In the standard ΛCDM (Lambda CDM) model for cosmology Dark Energy (DE) or, equivalently, the cosmological constant Λ is a form of repulsive gravity which is causing the expansion of the Universe to accelerate. This effect has mystified scientists ever since its discovery in 1998 because the attractive nature of gravity was expected to lead to a deceleration, or slowing down, in this expansion rate. Λ is an adjustable parameter in the ΛCDM model, with no explanation for either its magnitude or physical properties.
In this colloquium we describe a new theory for DE [Astrophys. Space Sci. 365:64 (2020)] which attributes this repulsive gravity to the energy contained within the electric field that surrounds a finite-sized electron in intergalactic space. This theory provides a quantitative explanation for both DE’s magnitude, as well as, many of its physical attributes.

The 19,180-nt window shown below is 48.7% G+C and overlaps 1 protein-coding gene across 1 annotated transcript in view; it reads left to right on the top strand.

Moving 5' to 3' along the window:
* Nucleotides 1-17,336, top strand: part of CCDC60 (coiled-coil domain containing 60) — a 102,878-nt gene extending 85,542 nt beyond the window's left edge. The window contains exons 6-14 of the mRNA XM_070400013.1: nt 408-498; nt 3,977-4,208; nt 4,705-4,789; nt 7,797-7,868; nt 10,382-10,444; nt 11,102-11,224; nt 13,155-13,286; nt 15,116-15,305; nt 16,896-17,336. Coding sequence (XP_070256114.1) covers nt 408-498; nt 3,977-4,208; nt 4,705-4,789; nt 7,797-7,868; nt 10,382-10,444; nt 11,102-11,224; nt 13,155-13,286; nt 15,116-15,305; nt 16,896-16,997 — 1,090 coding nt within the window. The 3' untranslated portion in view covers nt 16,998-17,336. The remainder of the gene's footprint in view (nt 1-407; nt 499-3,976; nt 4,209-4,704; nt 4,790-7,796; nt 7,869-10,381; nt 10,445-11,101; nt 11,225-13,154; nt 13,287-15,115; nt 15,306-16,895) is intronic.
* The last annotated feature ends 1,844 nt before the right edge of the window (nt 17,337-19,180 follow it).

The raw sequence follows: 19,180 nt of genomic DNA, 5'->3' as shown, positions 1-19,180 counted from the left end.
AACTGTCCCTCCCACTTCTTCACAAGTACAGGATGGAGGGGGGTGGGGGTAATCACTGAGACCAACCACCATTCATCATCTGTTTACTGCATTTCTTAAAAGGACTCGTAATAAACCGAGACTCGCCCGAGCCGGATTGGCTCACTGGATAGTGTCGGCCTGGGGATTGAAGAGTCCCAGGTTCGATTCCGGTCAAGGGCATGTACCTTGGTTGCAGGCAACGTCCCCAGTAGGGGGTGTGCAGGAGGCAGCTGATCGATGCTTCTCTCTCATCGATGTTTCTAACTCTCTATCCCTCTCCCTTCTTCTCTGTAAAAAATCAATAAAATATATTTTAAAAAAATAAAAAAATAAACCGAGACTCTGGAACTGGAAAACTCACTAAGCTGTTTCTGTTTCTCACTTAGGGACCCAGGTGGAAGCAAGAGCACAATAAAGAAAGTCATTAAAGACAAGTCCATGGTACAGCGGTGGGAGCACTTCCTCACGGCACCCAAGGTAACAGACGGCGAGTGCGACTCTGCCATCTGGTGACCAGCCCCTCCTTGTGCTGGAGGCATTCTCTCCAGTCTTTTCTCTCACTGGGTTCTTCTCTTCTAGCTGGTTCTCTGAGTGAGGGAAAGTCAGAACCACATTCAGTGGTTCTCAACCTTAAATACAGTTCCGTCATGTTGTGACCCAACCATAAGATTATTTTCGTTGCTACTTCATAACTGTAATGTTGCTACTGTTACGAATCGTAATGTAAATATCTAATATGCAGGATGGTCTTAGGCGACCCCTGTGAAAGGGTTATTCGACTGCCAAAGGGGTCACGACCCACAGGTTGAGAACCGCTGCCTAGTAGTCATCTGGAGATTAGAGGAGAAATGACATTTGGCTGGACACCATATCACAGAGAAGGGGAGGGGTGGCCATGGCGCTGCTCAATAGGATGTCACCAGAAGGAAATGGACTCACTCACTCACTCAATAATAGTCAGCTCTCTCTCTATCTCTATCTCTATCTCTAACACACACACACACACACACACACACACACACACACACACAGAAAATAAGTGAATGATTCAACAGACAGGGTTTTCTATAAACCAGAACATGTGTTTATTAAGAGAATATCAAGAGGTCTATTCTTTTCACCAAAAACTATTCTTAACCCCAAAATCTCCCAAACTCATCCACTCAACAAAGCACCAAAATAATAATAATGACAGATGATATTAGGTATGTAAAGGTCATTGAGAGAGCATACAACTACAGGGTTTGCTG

The concepts used in this colloquium should be accessible to anyone with a general Physics background.
Professor Bruce Law earned a PhD in Physics from Victoria University, New Zealand, in 1985, and has been leading the Liquid Surface Physics Group at KSU, where he is currently Professor Emeritus. His research interests centred around liquid surfaces and the structural phase transitions that can occur on them. The physics of liquid surfaces, thin films, and competitive surface adsorption is rather poorly understood despite its importance in many technological and biological processes such as catalysis, electrolysis, and osmosis. His group used the techniques of high precision video microscopy, interferometry, and surface-modified polarization of laser light to study (i) the dynamics of surface nucleation, growth, and coalescence of microscopic liquid droplets into uniform liquid films, (ii) the influence of line tension effects on liquid droplet shapes, and (iii) the behaviour of adsorbed and wetting films in the vicinity of a bulk second order phase transition. Recently, he became interested in the theory for Dark Matter.
This Colloquium will be hosted by the Department of Materials Physics
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Meeting ID: 941 1170 1666
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